Permission, that invitation to reach deep down inside and express what is there, without reserve and without regret, is something every one of us craves. We just need someone to go first.
The trick is, then, is that giving people permission isn’t some parlor trick we learn at public speaking school. It’s not a manipulative sales tactic we read in a book about persuasion. Permission is an act of embodiment. It’s not about the adjectives of our language, but the audacity of our lives. We inspire people to believe in themselves when we first throw ourselves boldly and joyfully into the life adventure, never looking over our shoulder to see who’s laughing.
Velvet, for example, only sold ten thousand copies of their debut album, but everyone who bought it went out and formed their own band. That’s permission.
I remember when first sent out the press release about my concert documentary, an artist friend of mine told me that each time she saw something of mine, she put more things on her creative bucket list.
Mission accomplished. That’s impact. That’s exactly the kind of response I want. And it can’t be accomplished by playing covers. Because that wouldn’t be creating something personal. Forging other people’s art doesn’t involve undergoing the emotional labor of taking a risk and extending yourself.
Whom are you giving permission?
They don’t play cover songs, they make their own music.
When I used to perform music in bars and coffee shops, people would yell out names of songs or artists they wanted to hear. And that infuriated me. Because I didn’t come here to swim in the shallow end. I have an agenda, and people’s crappy childhood songs aren’t part of it.
Eventually, though, I became so frustrated with people’s disinterest in hearing original music, that I stopped performing in public and went into music hibernation for nearly a decade. Which I completely regret. I allowed the voices of mediocrity to get the best of me. I allowed public taste to overwhelm personal expression.
Fortunately, though, hope found its own way back. Thanks to the tunnel, I started performing in public again. But this time, I brought the fire. My fire. I created my own venue, my own permissionless platform, where I could do whatever I wanted. The music was all expression and zero apology. And nobody seemed to mind.
In fact, they quite liked it. Funny what happens when we give ourselves permission to make our own music.
When did you start singing in your own voice?
What a moment. Two and a half years of work, finally coming to fruition. Hallelujah. Beautiful feelings of satisfaction and relief and pride washed over me like a tidal wave.
Five minutes later, I felt a twitch in my left eye. And I realized, wow, I could easily spend three more months making this movie fifteen percent better.
Think of all of those scenes and sounds that would benefit from a quick once over. Maybe we could push the deadline back till next year?
No. Don’t you dare, I reminded myself. Stay away from that goddamn treadmill. Don’t even think about scratching unless there’s really an itch. Finished is the new perfect.
And so, I snapped out of it. I sidestepped the seductive trap of perpetual improvement. And we began distributing the documentary two weeks later.
Phew. Close call, though. Turns out, I’m just as susceptible to resistance’s trickery as the next guy.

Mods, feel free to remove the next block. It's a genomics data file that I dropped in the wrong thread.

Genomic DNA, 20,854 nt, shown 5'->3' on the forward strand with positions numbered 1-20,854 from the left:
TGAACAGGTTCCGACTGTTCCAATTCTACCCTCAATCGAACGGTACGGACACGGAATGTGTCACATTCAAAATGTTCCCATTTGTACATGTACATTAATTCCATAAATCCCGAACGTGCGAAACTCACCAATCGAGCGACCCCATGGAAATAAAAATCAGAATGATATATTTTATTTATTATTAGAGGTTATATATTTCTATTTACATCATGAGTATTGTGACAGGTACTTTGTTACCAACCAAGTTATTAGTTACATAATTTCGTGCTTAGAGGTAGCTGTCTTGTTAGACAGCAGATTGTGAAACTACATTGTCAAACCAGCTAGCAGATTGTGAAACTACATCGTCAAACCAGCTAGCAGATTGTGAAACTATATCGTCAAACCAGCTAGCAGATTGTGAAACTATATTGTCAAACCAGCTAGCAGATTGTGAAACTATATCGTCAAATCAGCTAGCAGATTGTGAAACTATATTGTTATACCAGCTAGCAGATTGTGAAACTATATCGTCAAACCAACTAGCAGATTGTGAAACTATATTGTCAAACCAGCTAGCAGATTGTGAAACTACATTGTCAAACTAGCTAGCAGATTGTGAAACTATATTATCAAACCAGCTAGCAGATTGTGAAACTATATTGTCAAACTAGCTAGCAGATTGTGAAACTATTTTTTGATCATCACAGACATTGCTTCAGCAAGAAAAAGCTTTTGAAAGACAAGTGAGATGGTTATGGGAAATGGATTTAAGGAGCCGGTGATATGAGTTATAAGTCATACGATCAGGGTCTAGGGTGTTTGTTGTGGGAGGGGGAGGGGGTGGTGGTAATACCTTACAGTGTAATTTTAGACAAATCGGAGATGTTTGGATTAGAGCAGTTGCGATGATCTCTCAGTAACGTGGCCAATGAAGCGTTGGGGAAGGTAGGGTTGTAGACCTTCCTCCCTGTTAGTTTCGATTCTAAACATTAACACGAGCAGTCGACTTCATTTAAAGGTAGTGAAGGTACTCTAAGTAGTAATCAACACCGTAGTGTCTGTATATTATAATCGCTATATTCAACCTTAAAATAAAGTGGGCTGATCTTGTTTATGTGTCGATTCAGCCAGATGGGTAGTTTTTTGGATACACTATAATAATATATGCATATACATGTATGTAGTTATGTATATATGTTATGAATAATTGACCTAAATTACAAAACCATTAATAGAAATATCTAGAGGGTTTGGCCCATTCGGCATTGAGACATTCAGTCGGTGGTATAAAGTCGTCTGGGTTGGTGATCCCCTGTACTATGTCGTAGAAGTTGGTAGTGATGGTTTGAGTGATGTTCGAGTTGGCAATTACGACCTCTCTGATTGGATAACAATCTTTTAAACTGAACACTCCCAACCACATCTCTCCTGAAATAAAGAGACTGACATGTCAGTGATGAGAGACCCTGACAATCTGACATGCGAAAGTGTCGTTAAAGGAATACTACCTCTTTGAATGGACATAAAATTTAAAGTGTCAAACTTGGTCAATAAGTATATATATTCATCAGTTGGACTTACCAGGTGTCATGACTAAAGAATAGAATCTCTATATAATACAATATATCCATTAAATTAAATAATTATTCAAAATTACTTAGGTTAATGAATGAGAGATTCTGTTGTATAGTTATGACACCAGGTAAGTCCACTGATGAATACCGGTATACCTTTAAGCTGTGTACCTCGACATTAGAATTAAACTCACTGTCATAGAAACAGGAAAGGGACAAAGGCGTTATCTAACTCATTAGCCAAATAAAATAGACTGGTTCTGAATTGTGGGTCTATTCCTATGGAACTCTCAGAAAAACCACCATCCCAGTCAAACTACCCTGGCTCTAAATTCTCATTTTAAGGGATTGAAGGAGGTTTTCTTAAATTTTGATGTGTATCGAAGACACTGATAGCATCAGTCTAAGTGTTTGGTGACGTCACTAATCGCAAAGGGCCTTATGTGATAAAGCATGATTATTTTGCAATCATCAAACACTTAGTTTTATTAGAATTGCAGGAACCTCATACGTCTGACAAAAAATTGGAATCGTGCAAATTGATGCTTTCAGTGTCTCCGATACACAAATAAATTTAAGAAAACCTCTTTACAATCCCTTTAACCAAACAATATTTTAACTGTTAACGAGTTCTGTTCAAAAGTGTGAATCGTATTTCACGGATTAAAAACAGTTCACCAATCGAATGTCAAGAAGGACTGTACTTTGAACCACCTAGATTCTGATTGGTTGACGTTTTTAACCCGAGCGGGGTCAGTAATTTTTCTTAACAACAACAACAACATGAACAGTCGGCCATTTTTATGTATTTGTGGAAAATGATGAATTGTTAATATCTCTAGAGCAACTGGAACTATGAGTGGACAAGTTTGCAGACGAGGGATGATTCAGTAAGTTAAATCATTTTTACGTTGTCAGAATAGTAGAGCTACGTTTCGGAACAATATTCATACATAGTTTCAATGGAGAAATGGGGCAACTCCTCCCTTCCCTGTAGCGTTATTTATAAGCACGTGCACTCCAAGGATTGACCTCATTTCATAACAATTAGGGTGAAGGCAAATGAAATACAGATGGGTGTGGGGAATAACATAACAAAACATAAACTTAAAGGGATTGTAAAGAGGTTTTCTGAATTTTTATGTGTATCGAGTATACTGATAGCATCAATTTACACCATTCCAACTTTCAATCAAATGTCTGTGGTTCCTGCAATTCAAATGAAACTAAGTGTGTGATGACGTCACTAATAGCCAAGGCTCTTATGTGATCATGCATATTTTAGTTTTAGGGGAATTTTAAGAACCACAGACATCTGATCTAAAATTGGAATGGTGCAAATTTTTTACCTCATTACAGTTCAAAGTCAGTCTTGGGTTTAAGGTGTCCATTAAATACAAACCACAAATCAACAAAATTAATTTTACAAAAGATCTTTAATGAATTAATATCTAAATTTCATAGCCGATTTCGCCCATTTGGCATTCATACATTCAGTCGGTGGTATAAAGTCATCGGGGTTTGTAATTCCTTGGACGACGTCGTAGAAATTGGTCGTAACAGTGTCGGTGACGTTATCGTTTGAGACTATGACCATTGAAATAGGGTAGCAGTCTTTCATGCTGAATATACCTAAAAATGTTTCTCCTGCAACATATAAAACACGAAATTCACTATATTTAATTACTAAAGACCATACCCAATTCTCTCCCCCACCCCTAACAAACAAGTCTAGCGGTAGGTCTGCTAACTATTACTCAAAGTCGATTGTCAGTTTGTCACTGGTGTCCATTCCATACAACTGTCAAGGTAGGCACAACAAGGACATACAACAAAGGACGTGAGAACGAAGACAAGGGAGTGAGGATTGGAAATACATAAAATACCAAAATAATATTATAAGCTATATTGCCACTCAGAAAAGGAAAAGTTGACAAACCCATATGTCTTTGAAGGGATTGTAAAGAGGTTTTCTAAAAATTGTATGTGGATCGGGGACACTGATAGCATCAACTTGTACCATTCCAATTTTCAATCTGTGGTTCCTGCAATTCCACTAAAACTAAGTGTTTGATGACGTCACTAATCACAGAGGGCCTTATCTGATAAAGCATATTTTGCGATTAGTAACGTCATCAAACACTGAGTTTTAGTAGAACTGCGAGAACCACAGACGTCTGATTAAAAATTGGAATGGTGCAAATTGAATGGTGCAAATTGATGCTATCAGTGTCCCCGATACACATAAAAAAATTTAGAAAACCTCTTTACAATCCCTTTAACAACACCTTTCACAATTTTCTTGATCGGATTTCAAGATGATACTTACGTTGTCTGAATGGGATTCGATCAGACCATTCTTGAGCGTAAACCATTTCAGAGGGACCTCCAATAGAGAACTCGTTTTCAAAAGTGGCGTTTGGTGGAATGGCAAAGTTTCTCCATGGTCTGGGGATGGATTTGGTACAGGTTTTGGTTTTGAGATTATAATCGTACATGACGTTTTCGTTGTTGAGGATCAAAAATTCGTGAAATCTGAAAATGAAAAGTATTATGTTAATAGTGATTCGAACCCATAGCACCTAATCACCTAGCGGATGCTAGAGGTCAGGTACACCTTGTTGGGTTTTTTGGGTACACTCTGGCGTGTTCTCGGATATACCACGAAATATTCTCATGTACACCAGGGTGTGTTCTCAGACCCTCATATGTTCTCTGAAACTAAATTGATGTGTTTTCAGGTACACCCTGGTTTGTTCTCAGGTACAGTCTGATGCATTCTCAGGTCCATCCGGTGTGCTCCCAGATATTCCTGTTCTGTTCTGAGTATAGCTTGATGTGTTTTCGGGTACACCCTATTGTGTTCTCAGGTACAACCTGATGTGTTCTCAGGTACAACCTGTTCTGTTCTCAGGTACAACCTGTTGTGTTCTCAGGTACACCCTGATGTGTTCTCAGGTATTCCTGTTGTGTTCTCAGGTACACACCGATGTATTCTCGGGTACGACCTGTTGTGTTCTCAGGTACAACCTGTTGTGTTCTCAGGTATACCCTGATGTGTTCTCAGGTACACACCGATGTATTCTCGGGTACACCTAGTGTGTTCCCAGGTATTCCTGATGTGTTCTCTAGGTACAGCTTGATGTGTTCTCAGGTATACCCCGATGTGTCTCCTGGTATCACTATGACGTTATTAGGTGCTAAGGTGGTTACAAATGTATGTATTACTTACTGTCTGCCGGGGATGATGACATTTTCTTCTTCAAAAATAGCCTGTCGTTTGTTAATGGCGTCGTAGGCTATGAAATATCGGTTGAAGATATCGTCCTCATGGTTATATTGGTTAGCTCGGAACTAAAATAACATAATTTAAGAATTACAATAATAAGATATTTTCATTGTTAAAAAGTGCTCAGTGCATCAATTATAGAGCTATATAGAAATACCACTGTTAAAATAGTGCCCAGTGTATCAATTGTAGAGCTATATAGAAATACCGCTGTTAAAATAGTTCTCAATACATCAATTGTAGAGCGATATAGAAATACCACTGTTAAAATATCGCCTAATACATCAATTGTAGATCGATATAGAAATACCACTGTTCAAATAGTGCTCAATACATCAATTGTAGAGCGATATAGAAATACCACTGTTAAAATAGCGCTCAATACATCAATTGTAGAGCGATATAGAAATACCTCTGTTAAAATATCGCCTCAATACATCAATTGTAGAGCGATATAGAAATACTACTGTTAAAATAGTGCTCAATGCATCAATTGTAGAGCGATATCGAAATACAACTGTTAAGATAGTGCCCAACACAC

Have you ever asked yourself why you procrastinate?
My favorite basketball player once said, if you don’t know where you’re going, nobody can stop you.
I’ve always appreciated the playfulness and flexibility of that mindset. It’s not a bad way to play the game. In fact, it’s not a bad strategy for approaching the creative process.
Life is boring when we know all the answers. When we’ve already decided exactly what we’re making or where we’re going, our work can only be as good as that. On the other hand, when we objectify the creative process and suspend our need to categorize, we invite projects to expand into unexpected territory. We allow the work to adapt and evolve.
When I started working on this documentary, I didn’t know I was making a movie until a year into the project. One day, I just stepped back from the project and thought, I think this thing wants to be a film. So I listened.
But had I decided that at the onset of the process, it wouldn’t have organically blossomed into the work of art it is today.
In this example, I was creating medium agnostic. Instead of locking the work into a single form, I kept the idea in permanent beta. Instead of forcing my own expectations on the work, I allowed patterns to emerge. And when the time came for the documentary to announce itself, all I had to do was listen and say yes.
Are your expectations serving or frustrating you?
And I wondered if there was any significance to such fortuitous timing. So I went for a long walk in the park and ran the following thought experiment. How would this problem be solved in nature?
After a few hours, something occurred to me. The number ten is by far the most significant labeling system in nature. Ten is the major organizing principle of the universe. It’s the mathematical base for everything. That’s why decades are such important life markers. There truly is something special about what transpires during a ten year period.
That information activated a professional transformation for me. I began to reinvent myself. To enlarge my concept of work. To expand the constellation of my identity as a creator. To keep more of my passions in play. And to mold my definition of a career to fit anything that excited and fed my soul. What’s more, I memorialized my journey to finding the next stone on the path through a collection of songs, which ultimately became the centerpiece of this concert documentary.
That’s what’s possible when we tune into nature’s agenda.
How are you remaking yourself as you grow and as the world changes?